2011 [RUSSIAN]

Biography / Documentary / Drama

Rotten Tomatoes Critics - Certified Fresh 90%
Rotten Tomatoes Audience - Upright 71%
IMDb Rating 7 10 921

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Jean-Marc Barr as Narrator
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1.95 GB
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1 hr 56 min
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Movie Reviews

Reviewed by TheDocHierarchy 7 / 10

Fighting the system you helped establish

In 2003, Russian oil magnate Mikhael Khodorkovsky was arrested on charges of fraud by the Putin government. The owner of oil giant Yukos, one of the largest companies to emerge from the privatisation of Russian state assets during the 1990s, Khodorkovsky later had a prominent and public role as a financier of the Russian opposition in the 2000s. Quickly found guilty, the oligarch was sentenced to nine years in prison, later extended to twelve. From prison, Khodorkovsky has waged a campaign in Western media to raise awareness of the injustice of his incarceration and the corruption of the Russian political system that permitted such a turn of events.

Cyril Tuschi's 'Khodorkovsky' is part-biopic, part-criminal investigation, seeking to uncover (against substantial odds) both who the real Khodorkovsky was and whether his well-publicised trial was political posturing on the behest of Putin or an accurate reflection of the murky dealings of the Russian oil industry - an industry borne out of the questionable auctions of the Yeltsin government in the 1990s. Khodorkovsky, in a manner similar to his fellow oligarchs, acquired Yukos in 1995 at one such state auction, paying well below the market value. Soon acquiring a reputation for being a perennial corporate governance abuser, Yukos (and its billionaire owner) underwent a volte face at the turn of the millennium. As it's transparency began to encourage immediate investment. the share price saw a swift upward turn. Simultaneously, on the advice of an American PR firm, Khodorkovsky launched "Open Russia', investing $100 million in Russian education projects. By 2002, Khodorkovsky was both the world's richest man under 40 and the symbol for sound civic governance in a Russia still blighted by corruption and inequality.

Though rich and powerful enough to brush shoulders with the oil magnates of the world, Khodorkovsky's mistake was to take that attitude, that perceived arrogance, and impose it upon a Russian political elite not yet ready to accept their subservience to the new business elite. Specifically, Khodorkovsky butted heads with Putin, ignoring the President's plea for the select group of oil oligarchs to stay out of state politics entirely; associating himself closely with the opposition to Putin's iron-fisted rule, Khodorkovsky emerged as a powerful motor to the campaign offering a increasingly popular alternative. His days were numbered.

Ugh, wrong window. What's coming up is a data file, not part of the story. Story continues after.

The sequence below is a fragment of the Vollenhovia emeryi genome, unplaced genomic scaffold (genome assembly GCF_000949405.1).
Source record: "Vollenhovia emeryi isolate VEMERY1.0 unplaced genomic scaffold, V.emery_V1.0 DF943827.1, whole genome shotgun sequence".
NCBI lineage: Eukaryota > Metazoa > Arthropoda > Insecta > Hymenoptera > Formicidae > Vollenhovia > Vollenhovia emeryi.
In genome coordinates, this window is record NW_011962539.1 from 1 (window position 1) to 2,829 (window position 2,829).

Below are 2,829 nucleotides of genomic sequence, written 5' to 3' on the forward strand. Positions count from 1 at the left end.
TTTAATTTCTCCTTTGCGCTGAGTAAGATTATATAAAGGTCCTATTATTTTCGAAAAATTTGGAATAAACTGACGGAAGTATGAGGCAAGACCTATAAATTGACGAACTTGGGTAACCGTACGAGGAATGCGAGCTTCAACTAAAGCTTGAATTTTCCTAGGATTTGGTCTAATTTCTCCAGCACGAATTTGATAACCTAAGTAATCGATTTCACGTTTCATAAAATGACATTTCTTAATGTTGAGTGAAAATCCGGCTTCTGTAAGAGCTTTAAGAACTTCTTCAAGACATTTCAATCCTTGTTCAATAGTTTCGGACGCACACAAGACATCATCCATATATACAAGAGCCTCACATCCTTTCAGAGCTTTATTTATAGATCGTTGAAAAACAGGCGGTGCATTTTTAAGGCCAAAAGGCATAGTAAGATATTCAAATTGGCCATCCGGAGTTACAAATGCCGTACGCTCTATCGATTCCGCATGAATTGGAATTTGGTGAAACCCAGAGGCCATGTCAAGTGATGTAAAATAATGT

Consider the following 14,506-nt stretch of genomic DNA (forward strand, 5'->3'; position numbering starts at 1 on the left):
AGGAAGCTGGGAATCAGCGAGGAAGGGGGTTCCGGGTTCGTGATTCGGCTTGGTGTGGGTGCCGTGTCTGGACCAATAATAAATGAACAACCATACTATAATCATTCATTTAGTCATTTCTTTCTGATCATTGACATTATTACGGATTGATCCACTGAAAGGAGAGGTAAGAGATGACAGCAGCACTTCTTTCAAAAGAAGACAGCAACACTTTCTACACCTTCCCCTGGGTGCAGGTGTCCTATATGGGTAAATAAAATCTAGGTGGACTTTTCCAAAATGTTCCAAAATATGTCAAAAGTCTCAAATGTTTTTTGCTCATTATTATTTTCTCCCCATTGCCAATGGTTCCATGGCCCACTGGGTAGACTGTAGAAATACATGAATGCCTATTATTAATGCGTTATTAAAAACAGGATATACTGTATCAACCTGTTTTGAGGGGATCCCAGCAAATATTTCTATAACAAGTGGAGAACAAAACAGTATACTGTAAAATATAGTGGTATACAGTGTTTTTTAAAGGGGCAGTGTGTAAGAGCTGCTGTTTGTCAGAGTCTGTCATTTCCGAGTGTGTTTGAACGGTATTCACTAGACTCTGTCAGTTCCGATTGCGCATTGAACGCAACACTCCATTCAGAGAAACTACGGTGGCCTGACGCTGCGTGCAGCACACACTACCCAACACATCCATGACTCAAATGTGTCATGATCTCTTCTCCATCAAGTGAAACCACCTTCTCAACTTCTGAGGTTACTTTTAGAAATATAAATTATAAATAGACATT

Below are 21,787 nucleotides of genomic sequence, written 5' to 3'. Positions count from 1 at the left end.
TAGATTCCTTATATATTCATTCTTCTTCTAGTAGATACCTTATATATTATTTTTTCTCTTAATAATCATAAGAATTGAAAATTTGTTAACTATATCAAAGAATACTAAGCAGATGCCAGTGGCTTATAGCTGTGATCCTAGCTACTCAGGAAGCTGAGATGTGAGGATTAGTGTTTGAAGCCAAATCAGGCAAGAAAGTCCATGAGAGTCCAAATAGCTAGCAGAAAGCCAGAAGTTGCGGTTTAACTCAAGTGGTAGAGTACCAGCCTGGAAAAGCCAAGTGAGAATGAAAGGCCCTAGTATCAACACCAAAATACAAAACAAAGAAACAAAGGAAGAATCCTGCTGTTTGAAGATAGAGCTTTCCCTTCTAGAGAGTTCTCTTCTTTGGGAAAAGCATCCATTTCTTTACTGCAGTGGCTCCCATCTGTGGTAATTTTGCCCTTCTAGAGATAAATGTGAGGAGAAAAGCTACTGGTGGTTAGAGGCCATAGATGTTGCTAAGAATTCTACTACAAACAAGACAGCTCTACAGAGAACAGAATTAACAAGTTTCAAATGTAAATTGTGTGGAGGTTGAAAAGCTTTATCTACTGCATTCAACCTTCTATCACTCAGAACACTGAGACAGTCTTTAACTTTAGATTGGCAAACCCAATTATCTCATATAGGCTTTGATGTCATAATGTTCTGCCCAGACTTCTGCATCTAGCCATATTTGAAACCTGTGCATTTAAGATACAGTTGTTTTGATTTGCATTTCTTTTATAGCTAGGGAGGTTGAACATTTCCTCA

Though no saint himself, Khodorkovsky's arrest and incarceration emerge as a representation of everything still wrong with Russian politics. The cronyism expected of the Russian oligarchs in return for ease of operation betray the long road left to transparency, for which Putin remains a sturdy barrier. For as long as he remains behind bars (and Putin remains in power), Khodorkovsky may question his decision to return to Russia (many others sought exile around the same time), but there is hope that he will use the experience to justify a run for office once released. Until then, he waits.

Concluding Thought: Brilliantly paced. Difficult, complex topic rendered manageable.

Reviewed by aboudiaby68 1 / 10

awful film with an awful, myopic message

This piece of Michael Moore-esque propaganda (with the same kind of whiny, sentimental voice-over) is an absolute load of nonsense.

Most Russians know Khodorkovsky as a crook, a bandit and a criminal who made billions from stealing natural resources from the country during the chaos and lawlessness of the 80s and 90s in Russia. Cyril Tuschi's attempts to portray him as a martyr for freedom and democracy in Russia is disgusting. The nods towards a more balanced account are distinctly feeble: quoting Khodorkovsky talking about breaking 'ethical standards from today's point of view' (no s**t), the former Yukos lawyer talking about Khodorkovsky helping create the very system that condemned him, relating his possible connection to the killing of the mayor, quickly dismissed by the next interviewee: 'I hope. I am almost certain, that (he) wasn't involved in this. I have serious doubts about some other Russian oligarchs'. Why does he hope and what makes him almost certain? What's his evidence that one of the most successful oligarchs wasn't while many others were? The film never interrogates this point. Khodorkovsky paid just $309 million for Yukos - in an auction held by his own bank - by 2003 it was worth $45 billion. This was hardly down to Khodorkovsky's management genius. No one got that far in that period in Russia (and in so short a space of time) without doing the worst possible things to get there. If practically everyone was doing it, how did one of those who was most successful in that era stay largely clear?